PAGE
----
By Morton H. Halperin
The 1st version of Bureaucratic Politics and international coverage is likely one of the so much winning Brookings titles of all time. This completely revised model updates that vintage research of the position performed through the federal paperwork --civilian profession officers, political appointees, and armed forces officials --and Congress in formulating U.S. nationwide safety coverage, illustrating how coverage judgements are literally made. executive organizations, departments, and contributors all have yes pursuits to maintain and advertise. these priorities, and the conflicts they usually spark, seriously impression the formula and implementation of overseas coverage. a call that appears like an orchestrated try to impression one other nation may well in truth symbolize a shaky compromise among rival components in the U.S. executive. The authors supply various examples of bureaucratic maneuvering and show how they've got encouraged our diplomacy. The revised version comprises new examples of bureaucratic politics from the prior 3 a long time, from Jimmy Carter's view of the nation division to conflicts among George W. Bush and the forms relating to Iraq. the second one version additionally features a new research of Congress's function within the politics of overseas policymaking.
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3409-3 ch03 9/15/06 4:30 PM Page 32 32 / organizational interests of the rest of the Navy. Senator Henry M. Jackson reported on his frustration in seeking to win support for the Polaris program within the Navy: I was interested in this program from the very outset, going back many, many years. I found that in trying to get the Navy to do something about it, I ran headlong into the competition within the Navy for requirements in connection with their day-to-day operational needs, whether it was anti-submarine warfare or limited war requirements; whatever it was.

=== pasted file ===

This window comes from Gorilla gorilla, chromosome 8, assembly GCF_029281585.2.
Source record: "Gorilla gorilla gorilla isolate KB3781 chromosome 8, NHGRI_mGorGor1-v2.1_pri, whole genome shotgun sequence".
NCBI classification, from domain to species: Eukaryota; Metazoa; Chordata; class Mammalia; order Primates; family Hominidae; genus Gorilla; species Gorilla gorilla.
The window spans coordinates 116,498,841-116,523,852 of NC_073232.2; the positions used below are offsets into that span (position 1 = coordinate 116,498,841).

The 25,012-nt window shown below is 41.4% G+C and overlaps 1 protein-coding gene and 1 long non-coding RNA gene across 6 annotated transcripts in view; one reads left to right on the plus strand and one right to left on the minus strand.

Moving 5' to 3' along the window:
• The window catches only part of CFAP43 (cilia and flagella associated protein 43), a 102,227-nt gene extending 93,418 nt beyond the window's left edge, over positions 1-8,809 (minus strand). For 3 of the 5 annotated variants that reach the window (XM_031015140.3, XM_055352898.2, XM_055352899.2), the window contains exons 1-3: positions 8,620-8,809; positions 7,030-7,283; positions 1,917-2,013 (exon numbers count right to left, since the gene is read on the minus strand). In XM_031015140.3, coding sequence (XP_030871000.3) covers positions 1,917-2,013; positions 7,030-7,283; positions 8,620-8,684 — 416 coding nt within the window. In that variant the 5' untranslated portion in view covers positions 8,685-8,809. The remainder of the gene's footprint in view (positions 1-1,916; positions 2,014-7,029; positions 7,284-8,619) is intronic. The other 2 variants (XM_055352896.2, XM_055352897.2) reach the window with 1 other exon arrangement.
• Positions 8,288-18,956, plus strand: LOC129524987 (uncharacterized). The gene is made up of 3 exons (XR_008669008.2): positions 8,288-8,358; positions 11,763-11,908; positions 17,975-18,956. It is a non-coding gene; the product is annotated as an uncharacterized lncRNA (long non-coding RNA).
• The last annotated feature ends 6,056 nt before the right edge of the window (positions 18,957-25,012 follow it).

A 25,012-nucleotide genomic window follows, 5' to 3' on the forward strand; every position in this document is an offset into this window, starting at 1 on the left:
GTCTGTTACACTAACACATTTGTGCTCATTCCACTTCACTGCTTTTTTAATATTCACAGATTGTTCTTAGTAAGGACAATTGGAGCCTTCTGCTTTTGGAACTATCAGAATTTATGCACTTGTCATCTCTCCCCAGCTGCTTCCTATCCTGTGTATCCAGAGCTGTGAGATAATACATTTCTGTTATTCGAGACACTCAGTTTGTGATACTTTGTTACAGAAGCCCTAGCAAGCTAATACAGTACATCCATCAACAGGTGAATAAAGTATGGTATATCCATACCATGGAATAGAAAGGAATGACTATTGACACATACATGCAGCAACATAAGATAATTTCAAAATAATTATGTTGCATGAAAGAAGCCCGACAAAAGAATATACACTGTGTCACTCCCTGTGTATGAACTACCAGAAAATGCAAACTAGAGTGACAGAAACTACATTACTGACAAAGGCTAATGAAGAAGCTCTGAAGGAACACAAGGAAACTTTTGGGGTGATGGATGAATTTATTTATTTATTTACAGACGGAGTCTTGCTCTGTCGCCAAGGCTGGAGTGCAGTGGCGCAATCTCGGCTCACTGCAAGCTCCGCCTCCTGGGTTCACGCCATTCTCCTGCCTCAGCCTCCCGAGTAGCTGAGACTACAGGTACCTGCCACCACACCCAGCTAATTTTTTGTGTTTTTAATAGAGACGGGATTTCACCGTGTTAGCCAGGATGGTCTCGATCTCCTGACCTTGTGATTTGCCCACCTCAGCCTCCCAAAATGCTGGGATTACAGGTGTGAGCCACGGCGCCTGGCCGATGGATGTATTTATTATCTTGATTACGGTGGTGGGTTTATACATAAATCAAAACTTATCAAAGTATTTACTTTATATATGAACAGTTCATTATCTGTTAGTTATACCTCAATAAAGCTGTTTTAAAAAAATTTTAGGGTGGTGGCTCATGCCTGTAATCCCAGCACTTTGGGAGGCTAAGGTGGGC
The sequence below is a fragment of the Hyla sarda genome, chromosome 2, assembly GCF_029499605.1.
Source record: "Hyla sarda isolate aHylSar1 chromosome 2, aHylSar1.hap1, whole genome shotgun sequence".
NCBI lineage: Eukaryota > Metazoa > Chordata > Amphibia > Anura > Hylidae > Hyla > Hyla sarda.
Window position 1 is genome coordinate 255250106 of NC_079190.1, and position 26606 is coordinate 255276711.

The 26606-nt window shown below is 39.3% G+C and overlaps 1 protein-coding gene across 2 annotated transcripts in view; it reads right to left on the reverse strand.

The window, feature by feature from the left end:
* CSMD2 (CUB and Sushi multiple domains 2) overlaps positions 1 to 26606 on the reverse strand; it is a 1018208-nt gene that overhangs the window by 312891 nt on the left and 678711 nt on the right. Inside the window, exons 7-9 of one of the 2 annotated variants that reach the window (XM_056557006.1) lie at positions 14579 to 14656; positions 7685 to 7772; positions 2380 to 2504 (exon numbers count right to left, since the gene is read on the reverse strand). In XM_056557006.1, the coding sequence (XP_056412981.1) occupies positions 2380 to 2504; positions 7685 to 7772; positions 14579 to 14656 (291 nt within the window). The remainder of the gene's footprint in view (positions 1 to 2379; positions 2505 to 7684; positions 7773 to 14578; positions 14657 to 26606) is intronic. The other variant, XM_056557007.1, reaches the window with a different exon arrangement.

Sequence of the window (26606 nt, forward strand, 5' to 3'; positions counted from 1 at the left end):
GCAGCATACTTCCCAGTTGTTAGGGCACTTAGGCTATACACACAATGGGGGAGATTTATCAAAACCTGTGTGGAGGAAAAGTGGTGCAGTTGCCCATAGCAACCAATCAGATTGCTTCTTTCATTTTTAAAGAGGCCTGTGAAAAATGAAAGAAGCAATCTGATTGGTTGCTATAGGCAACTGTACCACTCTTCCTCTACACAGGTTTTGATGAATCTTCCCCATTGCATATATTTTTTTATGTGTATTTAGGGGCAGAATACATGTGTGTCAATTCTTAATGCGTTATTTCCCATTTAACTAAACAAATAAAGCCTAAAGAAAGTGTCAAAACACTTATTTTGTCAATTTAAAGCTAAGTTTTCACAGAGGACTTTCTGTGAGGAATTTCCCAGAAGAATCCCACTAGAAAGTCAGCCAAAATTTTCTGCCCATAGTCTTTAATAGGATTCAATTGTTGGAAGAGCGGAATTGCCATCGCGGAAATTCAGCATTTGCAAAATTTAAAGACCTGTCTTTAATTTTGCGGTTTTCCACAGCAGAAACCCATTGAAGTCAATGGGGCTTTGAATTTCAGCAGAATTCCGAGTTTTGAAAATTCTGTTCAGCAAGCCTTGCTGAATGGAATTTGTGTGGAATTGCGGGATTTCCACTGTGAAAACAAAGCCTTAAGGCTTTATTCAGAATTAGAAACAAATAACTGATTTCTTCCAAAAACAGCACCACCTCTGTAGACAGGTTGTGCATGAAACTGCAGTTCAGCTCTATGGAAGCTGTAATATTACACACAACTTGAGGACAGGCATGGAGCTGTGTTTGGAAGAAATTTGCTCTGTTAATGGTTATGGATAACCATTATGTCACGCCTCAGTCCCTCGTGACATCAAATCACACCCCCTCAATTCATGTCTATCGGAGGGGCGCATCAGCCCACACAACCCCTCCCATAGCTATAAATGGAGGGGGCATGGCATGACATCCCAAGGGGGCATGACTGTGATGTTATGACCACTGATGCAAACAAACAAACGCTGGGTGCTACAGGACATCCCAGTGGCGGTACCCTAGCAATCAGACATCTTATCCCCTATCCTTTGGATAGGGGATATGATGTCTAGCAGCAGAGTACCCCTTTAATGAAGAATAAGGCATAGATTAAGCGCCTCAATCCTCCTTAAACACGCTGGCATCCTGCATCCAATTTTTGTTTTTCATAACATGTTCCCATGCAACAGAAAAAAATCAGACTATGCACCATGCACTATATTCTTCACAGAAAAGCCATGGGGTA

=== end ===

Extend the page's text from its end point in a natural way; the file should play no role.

Thayer, Diplomat, p. 81. 3409-3 ch03 9/15/06 4:30 PM Page 36 36 / organizational interests same time greatly increased responsibilities were heaped upon the State Department. 13 The officers feared that control over such programs might prove to be embarrassing and would prevent them from focusing on the important functions of reporting and negotiation. A retired Foreign Service officer, Ellis Briggs, expressed that point of view with regard to the functions of an ambassador: In theory each ambassador is responsible for all government operations conducted within his jurisdiction.
The struggle within an organization to determine what organizational role should be stressed is well illustrated by the debate within the Air Force 3409-3 ch03 9/15/06 4:30 PM Page 28 28 / organizational interests Tactical Air Command (TAC) during the cold war. TAC officers seeking to enhance the role of their command had a difficult problem. On one hand they were obliged to pay lip service to TAC’s formal mission—to provide combat air support for ground forces. On the other hand, they were tempted to seek to develop capabilities for the role seen as the essence of the Air Force—namely, the combat delivery of nuclear weapons against the Soviet Union—by creating what Alain C.